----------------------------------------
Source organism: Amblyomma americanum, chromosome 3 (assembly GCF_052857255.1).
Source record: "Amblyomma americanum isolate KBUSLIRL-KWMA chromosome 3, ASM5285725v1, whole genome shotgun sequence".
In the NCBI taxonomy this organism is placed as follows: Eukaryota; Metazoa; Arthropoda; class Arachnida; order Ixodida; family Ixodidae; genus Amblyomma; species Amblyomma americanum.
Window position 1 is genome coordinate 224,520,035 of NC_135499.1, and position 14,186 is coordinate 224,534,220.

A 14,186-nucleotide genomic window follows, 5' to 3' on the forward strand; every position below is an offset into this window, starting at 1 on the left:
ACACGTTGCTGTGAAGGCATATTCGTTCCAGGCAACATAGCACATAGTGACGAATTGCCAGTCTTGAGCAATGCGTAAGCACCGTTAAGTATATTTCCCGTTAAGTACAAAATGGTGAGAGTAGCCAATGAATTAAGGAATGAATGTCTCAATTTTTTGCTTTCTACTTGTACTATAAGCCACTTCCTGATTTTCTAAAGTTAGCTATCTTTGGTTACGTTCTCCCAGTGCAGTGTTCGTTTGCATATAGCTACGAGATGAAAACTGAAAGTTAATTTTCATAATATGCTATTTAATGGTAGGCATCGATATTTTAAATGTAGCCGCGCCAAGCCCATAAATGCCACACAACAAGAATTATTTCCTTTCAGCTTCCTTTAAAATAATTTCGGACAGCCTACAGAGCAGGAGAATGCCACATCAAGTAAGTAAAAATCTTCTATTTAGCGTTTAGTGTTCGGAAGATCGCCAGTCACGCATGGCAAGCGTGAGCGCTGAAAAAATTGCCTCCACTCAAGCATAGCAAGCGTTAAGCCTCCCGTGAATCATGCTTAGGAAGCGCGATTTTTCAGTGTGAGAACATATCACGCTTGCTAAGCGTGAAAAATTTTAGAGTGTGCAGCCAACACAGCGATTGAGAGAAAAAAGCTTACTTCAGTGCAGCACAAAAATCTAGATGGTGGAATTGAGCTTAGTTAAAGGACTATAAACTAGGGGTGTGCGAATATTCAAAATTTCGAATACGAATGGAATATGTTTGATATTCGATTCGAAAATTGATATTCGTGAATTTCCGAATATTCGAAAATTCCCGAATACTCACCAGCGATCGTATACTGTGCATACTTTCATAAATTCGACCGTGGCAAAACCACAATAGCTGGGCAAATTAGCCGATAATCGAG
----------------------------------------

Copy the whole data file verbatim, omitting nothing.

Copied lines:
Source organism: Amblyomma americanum, chromosome 3 (assembly GCF_052857255.1).
Source record: "Amblyomma americanum isolate KBUSLIRL-KWMA chromosome 3, ASM5285725v1, whole genome shotgun sequence".
In the NCBI taxonomy this organism is placed as follows: Eukaryota; Metazoa; Arthropoda; class Arachnida; order Ixodida; family Ixodidae; genus Amblyomma; species Amblyomma americanum.
Window position 1 is genome coordinate 224,520,035 of NC_135499.1, and position 14,186 is coordinate 224,534,220.

A 14,186-nucleotide genomic window follows, 5' to 3' on the forward strand; every position below is an offset into this window, starting at 1 on the left:
ACACGTTGCTGTGAAGGCATATTCGTTCCAGGCAACATAGCACATAGTGACGAATTGCCAGTCTTGAGCAATGCGTAAGCACCGTTAAGTATATTTCCCGTTAAGTACAAAATGGTGAGAGTAGCCAATGAATTAAGGAATGAATGTCTCAATTTTTTGCTTTCTACTTGTACTATAAGCCACTTCCTGATTTTCTAAAGTTAGCTATCTTTGGTTACGTTCTCCCAGTGCAGTGTTCGTTTGCATATAGCTACGAGATGAAAACTGAAAGTTAATTTTCATAATATGCTATTTAATGGTAGGCATCGATATTTTAAATGTAGCCGCGCCAAGCCCATAAATGCCACACAACAAGAATTATTTCCTTTCAGCTTCCTTTAAAATAATTTCGGACAGCCTACAGAGCAGGAGAATGCCACATCAAGTAAGTAAAAATCTTCTATTTAGCGTTTAGTGTTCGGAAGATCGCCAGTCACGCATGGCAAGCGTGAGCGCTGAAAAAATTGCCTCCACTCAAGCATAGCAAGCGTTAAGCCTCCCGTGAATCATGCTTAGGAAGCGCGATTTTTCAGTGTGAGAACATATCACGCTTGCTAAGCGTGAAAAATTTTAGAGTGTGCAGCCAACACAGCGATTGAGAGAAAAAAGCTTACTTCAGTGCAGCACAAAAATCTAGATGGTGGAATTGAGCTTAGTTAAAGGACTATAAACTAGGGGTGTGCGAATATTCAAAATTTCGAATACGAATGGAATATGTTTGATATTCGATTCGAAAATTGATATTCGTGAATTTCCGAATATTCGAAAATTCCCGAATACTCACCAGCGATCGTATACTGTGCATACTTTCATAAATTCGACCGTGGCAAAACCACAATAGCTGGGCAAATTAGCCGATAATCGAG